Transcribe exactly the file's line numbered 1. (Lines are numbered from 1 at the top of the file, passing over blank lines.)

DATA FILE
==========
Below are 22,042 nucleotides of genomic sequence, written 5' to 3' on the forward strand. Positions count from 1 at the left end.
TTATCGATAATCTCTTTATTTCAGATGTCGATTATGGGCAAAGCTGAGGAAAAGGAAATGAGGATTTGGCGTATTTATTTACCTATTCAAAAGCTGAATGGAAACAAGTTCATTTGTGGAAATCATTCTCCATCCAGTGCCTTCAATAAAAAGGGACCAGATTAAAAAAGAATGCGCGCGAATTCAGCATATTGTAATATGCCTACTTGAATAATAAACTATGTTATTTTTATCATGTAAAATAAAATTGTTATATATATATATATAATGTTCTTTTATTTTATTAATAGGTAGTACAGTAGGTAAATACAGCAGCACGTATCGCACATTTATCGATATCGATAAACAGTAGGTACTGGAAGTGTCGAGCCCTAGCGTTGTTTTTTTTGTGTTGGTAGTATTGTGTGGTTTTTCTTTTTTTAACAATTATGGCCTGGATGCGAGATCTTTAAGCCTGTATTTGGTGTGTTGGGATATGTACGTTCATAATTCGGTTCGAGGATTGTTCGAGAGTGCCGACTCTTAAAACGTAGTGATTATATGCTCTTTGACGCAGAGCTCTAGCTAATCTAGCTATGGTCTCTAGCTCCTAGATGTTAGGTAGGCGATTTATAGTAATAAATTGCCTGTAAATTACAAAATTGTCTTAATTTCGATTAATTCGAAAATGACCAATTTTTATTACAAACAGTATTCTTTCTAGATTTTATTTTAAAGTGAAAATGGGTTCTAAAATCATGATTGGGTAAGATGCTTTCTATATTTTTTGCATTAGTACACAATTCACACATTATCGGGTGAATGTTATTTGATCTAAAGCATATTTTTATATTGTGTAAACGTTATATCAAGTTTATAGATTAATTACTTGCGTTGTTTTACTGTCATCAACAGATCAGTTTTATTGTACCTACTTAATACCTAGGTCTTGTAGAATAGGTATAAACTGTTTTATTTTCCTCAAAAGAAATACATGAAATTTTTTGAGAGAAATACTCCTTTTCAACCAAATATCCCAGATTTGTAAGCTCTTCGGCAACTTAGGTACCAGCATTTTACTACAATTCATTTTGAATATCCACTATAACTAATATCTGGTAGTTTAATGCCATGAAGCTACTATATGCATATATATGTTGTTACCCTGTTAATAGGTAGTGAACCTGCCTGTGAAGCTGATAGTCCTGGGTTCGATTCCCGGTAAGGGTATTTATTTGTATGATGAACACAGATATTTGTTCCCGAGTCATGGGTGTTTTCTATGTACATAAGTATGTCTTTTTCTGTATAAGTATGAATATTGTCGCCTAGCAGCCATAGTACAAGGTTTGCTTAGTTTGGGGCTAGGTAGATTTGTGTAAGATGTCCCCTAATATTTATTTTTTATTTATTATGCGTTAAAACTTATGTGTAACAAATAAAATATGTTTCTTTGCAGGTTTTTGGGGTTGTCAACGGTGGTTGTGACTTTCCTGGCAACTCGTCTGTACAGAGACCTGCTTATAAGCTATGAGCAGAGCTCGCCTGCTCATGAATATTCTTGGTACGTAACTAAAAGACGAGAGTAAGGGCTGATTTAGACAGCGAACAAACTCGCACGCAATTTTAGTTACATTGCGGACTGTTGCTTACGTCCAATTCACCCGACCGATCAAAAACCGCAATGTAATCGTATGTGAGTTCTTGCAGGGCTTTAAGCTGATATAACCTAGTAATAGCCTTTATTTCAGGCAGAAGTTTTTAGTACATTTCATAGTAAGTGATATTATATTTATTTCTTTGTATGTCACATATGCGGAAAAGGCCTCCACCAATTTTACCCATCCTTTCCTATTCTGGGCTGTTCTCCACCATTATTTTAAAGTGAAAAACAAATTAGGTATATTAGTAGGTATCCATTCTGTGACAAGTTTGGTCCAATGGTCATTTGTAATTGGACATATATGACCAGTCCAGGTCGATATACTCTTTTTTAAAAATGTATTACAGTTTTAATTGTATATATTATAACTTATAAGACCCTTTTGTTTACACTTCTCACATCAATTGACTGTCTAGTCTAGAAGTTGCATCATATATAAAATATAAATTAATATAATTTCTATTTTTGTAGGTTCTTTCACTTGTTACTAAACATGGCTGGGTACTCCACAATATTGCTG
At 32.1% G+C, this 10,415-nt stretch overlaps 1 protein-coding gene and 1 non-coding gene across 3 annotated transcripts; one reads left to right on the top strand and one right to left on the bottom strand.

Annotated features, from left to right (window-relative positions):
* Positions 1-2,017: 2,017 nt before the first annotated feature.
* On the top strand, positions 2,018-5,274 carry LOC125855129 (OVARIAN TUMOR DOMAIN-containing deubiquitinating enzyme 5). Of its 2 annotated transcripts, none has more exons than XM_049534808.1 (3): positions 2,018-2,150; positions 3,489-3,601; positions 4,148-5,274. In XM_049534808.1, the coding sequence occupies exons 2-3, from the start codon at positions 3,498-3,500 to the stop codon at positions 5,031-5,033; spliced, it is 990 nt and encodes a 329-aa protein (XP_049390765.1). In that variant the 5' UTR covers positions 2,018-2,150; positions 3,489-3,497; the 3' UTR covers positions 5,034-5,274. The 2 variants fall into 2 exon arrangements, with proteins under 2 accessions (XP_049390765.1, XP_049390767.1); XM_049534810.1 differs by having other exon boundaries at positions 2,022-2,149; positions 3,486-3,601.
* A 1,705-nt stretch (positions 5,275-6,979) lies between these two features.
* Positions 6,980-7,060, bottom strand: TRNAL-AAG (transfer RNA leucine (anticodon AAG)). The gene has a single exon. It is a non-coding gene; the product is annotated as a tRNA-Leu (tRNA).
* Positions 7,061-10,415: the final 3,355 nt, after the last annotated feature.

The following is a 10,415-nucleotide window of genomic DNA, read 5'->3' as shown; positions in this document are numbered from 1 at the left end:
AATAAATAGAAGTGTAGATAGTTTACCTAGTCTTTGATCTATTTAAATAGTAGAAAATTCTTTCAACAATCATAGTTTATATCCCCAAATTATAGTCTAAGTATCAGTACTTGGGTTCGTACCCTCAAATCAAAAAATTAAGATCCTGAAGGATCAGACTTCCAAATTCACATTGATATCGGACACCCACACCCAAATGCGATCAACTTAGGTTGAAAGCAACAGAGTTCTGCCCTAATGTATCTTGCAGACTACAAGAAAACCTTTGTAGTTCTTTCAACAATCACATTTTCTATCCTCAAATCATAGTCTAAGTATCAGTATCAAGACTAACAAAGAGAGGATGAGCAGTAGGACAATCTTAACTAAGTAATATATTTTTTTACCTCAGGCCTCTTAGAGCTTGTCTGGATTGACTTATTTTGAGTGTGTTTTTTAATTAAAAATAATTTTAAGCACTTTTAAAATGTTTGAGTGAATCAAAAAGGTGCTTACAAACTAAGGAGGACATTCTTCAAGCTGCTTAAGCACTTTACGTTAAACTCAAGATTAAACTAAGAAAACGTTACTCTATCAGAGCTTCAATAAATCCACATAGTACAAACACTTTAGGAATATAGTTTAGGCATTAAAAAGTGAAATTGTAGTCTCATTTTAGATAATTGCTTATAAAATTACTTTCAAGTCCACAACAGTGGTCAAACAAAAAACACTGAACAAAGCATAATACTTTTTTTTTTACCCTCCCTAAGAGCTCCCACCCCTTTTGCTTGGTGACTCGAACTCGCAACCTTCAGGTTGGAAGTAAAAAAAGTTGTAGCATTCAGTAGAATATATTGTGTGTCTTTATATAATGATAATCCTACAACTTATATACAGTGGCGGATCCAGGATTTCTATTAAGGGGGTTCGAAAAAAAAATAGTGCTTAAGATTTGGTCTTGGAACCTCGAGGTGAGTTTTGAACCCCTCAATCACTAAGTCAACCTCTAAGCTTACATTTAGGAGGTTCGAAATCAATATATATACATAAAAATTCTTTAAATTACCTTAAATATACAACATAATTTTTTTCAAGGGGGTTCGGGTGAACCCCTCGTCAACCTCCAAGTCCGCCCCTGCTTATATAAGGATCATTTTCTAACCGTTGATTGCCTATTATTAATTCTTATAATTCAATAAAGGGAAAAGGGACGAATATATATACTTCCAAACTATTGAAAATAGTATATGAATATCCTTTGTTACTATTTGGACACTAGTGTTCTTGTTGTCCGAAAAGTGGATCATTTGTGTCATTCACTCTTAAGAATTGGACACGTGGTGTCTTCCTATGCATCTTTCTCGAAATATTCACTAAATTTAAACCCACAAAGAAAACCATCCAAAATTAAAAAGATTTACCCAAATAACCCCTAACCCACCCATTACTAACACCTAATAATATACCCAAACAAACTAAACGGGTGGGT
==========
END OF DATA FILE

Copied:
Below are 22,042 nucleotides of genomic sequence, written 5' to 3' on the forward strand. Positions count from 1 at the left end.